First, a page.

Named for former Gov. Stan Hathaway, the Hathaway was established by the state Legislature and offers three tiers of support, depending on merit and need. It’s available to all Wyoming residents.

While the Hathaway was created by the state, many scholarships are created by donors—donors love to support students directly through scholarships. 

The Alumni Association Scholarship is an example of a donor-supported scholarship. It goes to undergraduates and graduate students, in-state and out-of-state students, community college transfers, nontraditional students, veterans and multicultural students. Recipients are selected based on academic excellence, leadership and extracurricular activities. This past year, 145 students received this award.

Over the years, more than 900 UW endowments that provide scholarships and other student support have been created by donors, and countless students have benefited from this generosity. Last year alone, donor philanthropy resulted in more than $17 million in scholarship support for students.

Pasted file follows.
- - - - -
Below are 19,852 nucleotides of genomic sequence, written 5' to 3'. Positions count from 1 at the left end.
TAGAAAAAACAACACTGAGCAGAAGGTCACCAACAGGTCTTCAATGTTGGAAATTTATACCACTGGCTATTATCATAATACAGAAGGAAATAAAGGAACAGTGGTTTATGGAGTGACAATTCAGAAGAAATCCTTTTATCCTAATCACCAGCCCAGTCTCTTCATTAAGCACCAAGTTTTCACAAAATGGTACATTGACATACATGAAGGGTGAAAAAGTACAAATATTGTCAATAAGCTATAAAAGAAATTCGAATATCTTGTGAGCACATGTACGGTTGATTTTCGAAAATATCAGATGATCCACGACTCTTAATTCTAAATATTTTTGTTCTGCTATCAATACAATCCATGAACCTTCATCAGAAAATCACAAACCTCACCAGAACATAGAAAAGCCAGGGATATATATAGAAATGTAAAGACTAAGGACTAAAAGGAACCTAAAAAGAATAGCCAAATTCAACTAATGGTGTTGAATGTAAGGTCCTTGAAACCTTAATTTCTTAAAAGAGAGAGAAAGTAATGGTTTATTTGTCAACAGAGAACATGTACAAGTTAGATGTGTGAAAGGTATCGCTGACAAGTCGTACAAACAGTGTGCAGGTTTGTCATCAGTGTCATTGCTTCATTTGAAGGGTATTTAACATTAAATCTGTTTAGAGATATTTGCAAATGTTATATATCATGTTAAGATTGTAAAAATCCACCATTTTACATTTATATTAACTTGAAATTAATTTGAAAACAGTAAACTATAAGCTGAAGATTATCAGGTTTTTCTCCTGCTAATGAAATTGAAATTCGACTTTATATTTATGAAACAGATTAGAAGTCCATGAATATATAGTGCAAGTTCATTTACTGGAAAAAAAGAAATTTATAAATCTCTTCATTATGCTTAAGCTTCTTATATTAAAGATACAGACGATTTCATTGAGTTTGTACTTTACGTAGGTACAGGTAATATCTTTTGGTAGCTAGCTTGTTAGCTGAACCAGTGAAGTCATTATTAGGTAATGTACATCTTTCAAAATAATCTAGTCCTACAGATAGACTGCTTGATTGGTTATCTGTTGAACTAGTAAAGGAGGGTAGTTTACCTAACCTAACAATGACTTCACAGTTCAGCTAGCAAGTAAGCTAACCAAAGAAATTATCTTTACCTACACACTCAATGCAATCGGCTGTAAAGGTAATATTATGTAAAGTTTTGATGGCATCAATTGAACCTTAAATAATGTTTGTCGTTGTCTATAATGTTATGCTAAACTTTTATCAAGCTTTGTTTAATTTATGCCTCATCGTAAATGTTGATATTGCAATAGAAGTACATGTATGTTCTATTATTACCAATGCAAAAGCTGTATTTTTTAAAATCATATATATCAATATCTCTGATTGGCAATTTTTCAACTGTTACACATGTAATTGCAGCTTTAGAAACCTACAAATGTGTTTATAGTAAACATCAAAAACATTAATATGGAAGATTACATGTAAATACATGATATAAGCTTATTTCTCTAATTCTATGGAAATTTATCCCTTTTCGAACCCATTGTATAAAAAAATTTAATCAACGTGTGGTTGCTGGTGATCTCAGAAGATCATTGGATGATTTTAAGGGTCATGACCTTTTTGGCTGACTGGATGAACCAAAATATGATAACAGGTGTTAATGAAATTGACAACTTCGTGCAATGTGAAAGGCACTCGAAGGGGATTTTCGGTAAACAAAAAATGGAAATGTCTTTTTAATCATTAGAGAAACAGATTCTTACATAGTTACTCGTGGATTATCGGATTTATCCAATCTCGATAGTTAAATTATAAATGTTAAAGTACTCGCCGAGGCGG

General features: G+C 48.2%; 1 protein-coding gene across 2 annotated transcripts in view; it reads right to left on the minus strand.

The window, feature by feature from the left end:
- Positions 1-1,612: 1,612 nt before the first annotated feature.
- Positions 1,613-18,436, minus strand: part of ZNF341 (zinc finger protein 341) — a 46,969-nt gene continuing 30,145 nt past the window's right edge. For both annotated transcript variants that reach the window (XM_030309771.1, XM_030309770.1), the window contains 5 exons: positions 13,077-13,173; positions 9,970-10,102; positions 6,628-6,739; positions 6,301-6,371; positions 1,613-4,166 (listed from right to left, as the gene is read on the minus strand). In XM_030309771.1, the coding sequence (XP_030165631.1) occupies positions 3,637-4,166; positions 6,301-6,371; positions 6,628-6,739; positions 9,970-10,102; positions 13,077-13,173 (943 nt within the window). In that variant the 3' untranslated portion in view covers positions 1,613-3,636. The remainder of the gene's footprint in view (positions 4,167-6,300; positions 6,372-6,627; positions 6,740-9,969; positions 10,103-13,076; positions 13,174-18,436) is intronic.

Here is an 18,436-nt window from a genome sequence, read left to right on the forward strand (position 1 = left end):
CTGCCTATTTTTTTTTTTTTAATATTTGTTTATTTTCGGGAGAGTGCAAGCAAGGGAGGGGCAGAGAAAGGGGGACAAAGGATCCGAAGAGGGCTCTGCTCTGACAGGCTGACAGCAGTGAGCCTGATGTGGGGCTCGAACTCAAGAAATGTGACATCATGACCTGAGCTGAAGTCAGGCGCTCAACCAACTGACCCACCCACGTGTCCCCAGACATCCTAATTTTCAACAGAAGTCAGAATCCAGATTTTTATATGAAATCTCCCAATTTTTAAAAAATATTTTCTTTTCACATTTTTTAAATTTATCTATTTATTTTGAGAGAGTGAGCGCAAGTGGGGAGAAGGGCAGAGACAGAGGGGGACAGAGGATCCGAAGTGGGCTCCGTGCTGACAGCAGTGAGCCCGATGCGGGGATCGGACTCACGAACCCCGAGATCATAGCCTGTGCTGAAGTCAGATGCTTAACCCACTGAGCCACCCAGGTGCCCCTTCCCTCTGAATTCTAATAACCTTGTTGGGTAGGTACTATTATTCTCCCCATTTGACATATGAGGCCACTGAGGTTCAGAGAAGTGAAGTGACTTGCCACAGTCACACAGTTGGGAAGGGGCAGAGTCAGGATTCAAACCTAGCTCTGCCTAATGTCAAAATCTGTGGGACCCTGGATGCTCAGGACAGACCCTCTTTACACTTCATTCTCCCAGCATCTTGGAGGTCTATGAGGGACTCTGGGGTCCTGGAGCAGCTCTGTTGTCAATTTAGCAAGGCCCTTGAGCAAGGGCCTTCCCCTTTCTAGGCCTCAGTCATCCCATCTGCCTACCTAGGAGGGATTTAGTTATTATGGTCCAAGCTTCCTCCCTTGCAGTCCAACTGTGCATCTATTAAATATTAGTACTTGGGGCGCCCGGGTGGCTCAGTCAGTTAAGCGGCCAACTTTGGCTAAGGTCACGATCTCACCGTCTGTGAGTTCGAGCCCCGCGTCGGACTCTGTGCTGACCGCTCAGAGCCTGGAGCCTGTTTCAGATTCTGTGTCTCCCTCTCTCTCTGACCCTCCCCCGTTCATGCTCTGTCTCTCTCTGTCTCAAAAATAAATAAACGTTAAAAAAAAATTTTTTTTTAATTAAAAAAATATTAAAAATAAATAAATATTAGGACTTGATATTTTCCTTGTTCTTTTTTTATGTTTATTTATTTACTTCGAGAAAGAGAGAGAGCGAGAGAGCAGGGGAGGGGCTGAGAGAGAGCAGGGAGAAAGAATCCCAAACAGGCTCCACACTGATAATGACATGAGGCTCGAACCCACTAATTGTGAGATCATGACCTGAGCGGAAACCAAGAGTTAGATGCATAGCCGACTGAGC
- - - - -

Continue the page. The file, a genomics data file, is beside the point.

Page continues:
In her four years at UW, Baker has benefited from the Hathaway, Wyoming Scholars Award, ASUW Service Exchange Endowment Scholarship, Dick and Lynne Cheney Study-Abroad Scholarship, Honors Program Scholarship, UW Gold Awards and RSO Discretionary Fund, as well as the Amy and Eric Burger Fund, which supports students in communication and journalism.

“Those scholarships make it so my money can go toward traveling because my education is covered by them,” she says. 


In addition to scholarships, students benefit from fellowships, which offer vital support for graduate students and their research. 

These fellowships are important for a number of reasons. First, their support allows students to focus on their education, rather than putting food on the table. Second, through their graduate work, students are able to network with other professionals, gain much-needed job experience and advance their careers in other ways, such as being published and presenting papers at conferences.

Third, in order for science and technology to advance, professors and researchers need graduate students to help them with everything from teaching classes to working in the lab. Research takes time, and graduate students are often the ones who perform the most time-consuming tasks. 

Education Abroad

Donor funds support students in their extra-academic experiences, which augment their educations and give them a leg up in their careers. These include attending conferences, faculty-led expeditions and education-abroad opportunities.